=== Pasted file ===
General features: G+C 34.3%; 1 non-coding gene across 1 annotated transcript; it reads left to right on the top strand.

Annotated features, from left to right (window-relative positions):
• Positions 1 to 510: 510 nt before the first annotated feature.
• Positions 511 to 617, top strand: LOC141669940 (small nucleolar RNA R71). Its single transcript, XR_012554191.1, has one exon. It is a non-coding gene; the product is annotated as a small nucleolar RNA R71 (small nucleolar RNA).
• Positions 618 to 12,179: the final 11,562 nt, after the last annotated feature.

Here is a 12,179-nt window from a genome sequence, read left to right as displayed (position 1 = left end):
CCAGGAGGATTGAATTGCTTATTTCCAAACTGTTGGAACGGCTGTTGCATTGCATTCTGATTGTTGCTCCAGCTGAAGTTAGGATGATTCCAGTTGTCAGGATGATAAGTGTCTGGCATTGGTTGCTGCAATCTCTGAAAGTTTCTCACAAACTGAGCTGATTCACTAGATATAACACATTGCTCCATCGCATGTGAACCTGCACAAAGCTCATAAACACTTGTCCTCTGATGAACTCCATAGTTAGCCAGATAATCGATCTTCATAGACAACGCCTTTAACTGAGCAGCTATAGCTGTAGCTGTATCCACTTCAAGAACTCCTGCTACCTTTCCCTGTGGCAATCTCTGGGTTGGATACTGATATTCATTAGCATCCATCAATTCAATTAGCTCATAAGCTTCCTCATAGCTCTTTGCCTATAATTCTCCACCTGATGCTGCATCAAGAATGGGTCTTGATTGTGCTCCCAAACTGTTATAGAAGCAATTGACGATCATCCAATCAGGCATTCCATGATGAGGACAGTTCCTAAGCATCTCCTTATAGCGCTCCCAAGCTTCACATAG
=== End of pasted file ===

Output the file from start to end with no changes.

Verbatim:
General features: G+C 34.3%; 1 non-coding gene across 1 annotated transcript; it reads left to right on the top strand.

Annotated features, from left to right (window-relative positions):
• Positions 1 to 510: 510 nt before the first annotated feature.
• Positions 511 to 617, top strand: LOC141669940 (small nucleolar RNA R71). Its single transcript, XR_012554191.1, has one exon. It is a non-coding gene; the product is annotated as a small nucleolar RNA R71 (small nucleolar RNA).
• Positions 618 to 12,179: the final 11,562 nt, after the last annotated feature.

Here is a 12,179-nt window from a genome sequence, read left to right as displayed (position 1 = left end):
CCAGGAGGATTGAATTGCTTATTTCCAAACTGTTGGAACGGCTGTTGCATTGCATTCTGATTGTTGCTCCAGCTGAAGTTAGGATGATTCCAGTTGTCAGGATGATAAGTGTCTGGCATTGGTTGCTGCAATCTCTGAAAGTTTCTCACAAACTGAGCTGATTCACTAGATATAACACATTGCTCCATCGCATGTGAACCTGCACAAAGCTCATAAACACTTGTCCTCTGATGAACTCCATAGTTAGCCAGATAATCGATCTTCATAGACAACGCCTTTAACTGAGCAGCTATAGCTGTAGCTGTATCCACTTCAAGAACTCCTGCTACCTTTCCCTGTGGCAATCTCTGGGTTGGATACTGATATTCATTAGCATCCATCAATTCAATTAGCTCATAAGCTTCCTCATAGCTCTTTGCCTATAATTCTCCACCTGATGCTGCATCAAGAATGGGTCTTGATTGTGCTCCCAAACTGTTATAGAAGCAATTGACGATCATCCAATCAGGCATTCCATGATGAGGACAGTTCCTAAGCATCTCCTTATAGCGCTCCCAAGCTTCACATAG